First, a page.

Fortunately for the family, my uncles and brothers had liquidated most of their holdings in the firm by the time of its collapse in September 2008. Nevertheless, whether out of nostalgia or pure forgetfulness, or perhaps just in order to keep getting annual reports and the like, a few of us kept some odd lots and attended shareholder meetings once in a while. And I maintained friendships with old friends, including the source of some scuttlebutt that I am now legally entitled to share.
One villain in the tale is the little known Phillip Rubella, who headed the firm's missing documents department (including debentures, affidavits, flight manifests, stock certificates, and bills of lading), a surprising source of revenue for financial outfits wary of IPOs and LBOs but acutely conscious of the millions that go unclaimed each year in the form of lost lottery tickets, savings accounts of the deceased, insurance remibursements sent to defunct addresses, payments to remitttance men, dead letters, the contents of grandma's safe deposit box, and the like. See, son, working for an investment company is not just being a glorified accountant but has elements of detection as in the dime novels you devour, though it has been decades since any book cost a dime.
According to spokesperson Dana Goodrear of the YWC (Yuppy Workers Constabulary), an NGO whose turf is serious white-collar investment-banker crime, Rubella polly-toed a complicated Ponzi scheme that cost an estimated 1.2 million investors upwards of $225 billion dollars. He put together a consortium of Indian companies that was thought to be running so-called "chit funds" in Delhi, Mumbai, Calcutta, and Eastern India. (Among the celebrities defrauded in the scheme were Phyllis Dietrickson, Lucky Garnet, Julie Jordan, Ilse Lundt, Joel Cairo, Garance, Sam Malone, Fred Derry, Laura Palmer, Norma Desmond, Peter Joshua, Mrs. Charles Lampert, Alicia Huberman, Noah Cullen, Melanie Hamilton Wilkes, Pepe Le Moko, Miss Lorelei Lee, Schuyler Green, Miles Archer, Molly Arden, Privates Finch and Moss, Sergeant J. J. Sefton, Commander Shears, Mark Dixon, Waldo Lydecker, Carmen Sternwood, Bess, Toto, George Bailey, Roger Thornhill, Miss Jean Brodie, Terry Malloy, Popeye Doyle, Jane Tennison, Brett Maverick, Sugar Ray Robinson, Sally Draper, Henry James Joyce, Barbara Doll, Bunter, Sollozzo, Alice Kramden, Dianna Scott, Biff Loman, Madelene Elster, Robert E. Lee Prewitt, Charles Foster Kane, Frankie Five Angels, and Addison DeWitt.) The scheme had become so vast that it threatened to sink the whole company.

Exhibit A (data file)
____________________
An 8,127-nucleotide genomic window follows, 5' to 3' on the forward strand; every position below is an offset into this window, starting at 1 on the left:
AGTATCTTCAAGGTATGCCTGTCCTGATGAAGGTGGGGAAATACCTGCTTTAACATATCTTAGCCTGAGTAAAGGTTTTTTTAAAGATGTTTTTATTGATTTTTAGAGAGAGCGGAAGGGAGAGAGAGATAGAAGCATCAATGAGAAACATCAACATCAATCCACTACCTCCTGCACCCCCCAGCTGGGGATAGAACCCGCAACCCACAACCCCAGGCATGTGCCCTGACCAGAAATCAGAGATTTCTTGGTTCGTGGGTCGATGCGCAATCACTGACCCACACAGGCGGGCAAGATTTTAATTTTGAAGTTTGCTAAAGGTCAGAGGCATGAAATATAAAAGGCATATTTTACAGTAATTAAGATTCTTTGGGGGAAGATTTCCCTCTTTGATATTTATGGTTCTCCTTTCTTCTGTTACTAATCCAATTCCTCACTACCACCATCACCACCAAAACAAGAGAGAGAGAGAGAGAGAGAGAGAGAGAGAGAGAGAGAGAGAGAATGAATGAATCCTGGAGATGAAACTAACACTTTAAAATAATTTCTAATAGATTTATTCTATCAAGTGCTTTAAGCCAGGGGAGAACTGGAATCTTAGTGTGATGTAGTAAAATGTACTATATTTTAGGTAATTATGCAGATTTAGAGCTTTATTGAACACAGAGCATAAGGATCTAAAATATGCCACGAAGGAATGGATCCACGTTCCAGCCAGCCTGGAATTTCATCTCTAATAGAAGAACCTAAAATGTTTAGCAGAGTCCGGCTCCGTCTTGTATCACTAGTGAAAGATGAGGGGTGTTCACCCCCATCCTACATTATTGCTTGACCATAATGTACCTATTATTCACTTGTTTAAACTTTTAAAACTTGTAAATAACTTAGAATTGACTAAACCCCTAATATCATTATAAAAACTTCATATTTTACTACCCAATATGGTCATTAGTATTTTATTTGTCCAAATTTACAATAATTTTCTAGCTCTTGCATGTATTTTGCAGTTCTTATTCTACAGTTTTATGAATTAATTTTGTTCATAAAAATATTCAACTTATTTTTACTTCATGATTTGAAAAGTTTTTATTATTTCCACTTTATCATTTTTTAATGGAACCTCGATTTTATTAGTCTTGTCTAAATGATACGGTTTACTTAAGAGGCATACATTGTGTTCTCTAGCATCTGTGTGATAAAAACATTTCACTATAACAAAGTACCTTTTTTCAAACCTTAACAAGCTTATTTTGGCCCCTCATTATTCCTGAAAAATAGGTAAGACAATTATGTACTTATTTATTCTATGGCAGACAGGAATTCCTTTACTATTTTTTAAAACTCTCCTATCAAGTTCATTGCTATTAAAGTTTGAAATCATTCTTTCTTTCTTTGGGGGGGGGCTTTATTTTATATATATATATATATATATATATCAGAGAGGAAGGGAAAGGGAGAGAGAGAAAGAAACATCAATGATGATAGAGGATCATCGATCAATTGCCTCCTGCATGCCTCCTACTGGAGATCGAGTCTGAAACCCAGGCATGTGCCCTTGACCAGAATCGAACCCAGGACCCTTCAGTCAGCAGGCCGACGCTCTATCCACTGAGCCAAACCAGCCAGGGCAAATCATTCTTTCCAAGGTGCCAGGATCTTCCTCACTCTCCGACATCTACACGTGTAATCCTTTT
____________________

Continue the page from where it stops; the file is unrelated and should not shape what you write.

How did Rubella elude the scrutiny of investigators for so long? And how, even after the crisis of September 2008 broke and he duly went to jail, did he avoid the unfavorable publicity that lesser thieves, cheats, con artists, and other felons received?
While operating the scheme, Rubella went unsuspected largely because of the respect he had won as an advocate of liberal causes -- it seems he had put his family's German Measles fortune to philanthropic use. He also enjoyed a reputation as a fun-loving card sharp, an ex-acrobat, a photographer who unknowingly witnesses a murder in Hyde Park, a tennis pro who plays a slow baseline game but turns on the motors because he needs to get to a certain mery-go-round a train ride away, a medical assistant who has an affair with his boss's wife, an indignant novelist exposing the anti-Semitism informing the Dreyfus Affair, an ordinary Joe who narowly escapes death walking past an accident at a construction site, an entry-level bachelor who lets senior execs use his pad for assignations, a producer of a rigged game show sponsored by Lever Brothers, a fortune-hunter who courts a plain but principled heiress in Washington Square, a cop who left the force because of a refusal to follow unreasonable orders, a veteran of the Korean War who switched identities with an unlucky lieutenant who bought the farm, a struggling Hollywood hack, a ne'er do well who hopped trains and got out where destiny took him, a Swedish industrialist educated at Cornell who is blackmailed into spying on the Nazis, the playboy younger brother of a serious bow-tied gentleman dying of lung cancer, the French figure skater who "settled for silver" at Lake Placid, a pickpocket in a Hudson River houseboat, a reporter in the Far East whose wife won't divorce him, and a flim-flam man in Paris. His drug-free policy -- every employee under his supervision was guaranteed a free month's supply of percoset or cialis -- was good for office yucks.
When finally confronted with his misdeeds -- by special investigator Bruno Anthony in December 2008 -- Rubella smirkingly claimed that he had the approval of the firm's CEO, played by Jeremy Irons in the movie. The suspicious deaths of the three individuals who had filed harassment complaints constituted an effective deterrent to disclosure. Rubella's white marriage to socialite Miriam Hanes also lent him protection until her dead body was discovered at a missionary church an hour's ride from San Francisco. Rubella, an expert at misdirecting the public, released a statement asserting that "Obama gives your tax dollars to rebuild Muslim mosques around the world."
"It's painful to discover you've been a chump," said Hanes's brother, Guy, who released a statement to the press on the day Rubella was sentenced to share a cell in hell with the worst boss you ever had. Guy tried putting a good face on things, joking gamely: "What else is April first for?" His shares had lost eighty percent of their value, but he was determined to keep his cool. This endeared him to the press corps. Unfortunately his watch had picked this time to stop, or possibly he had dimply (I mean simply, but with a dimple) forgotten to consult it. Fifteen days had gone by unnoticed. Death and taxes wait for no man. -- DL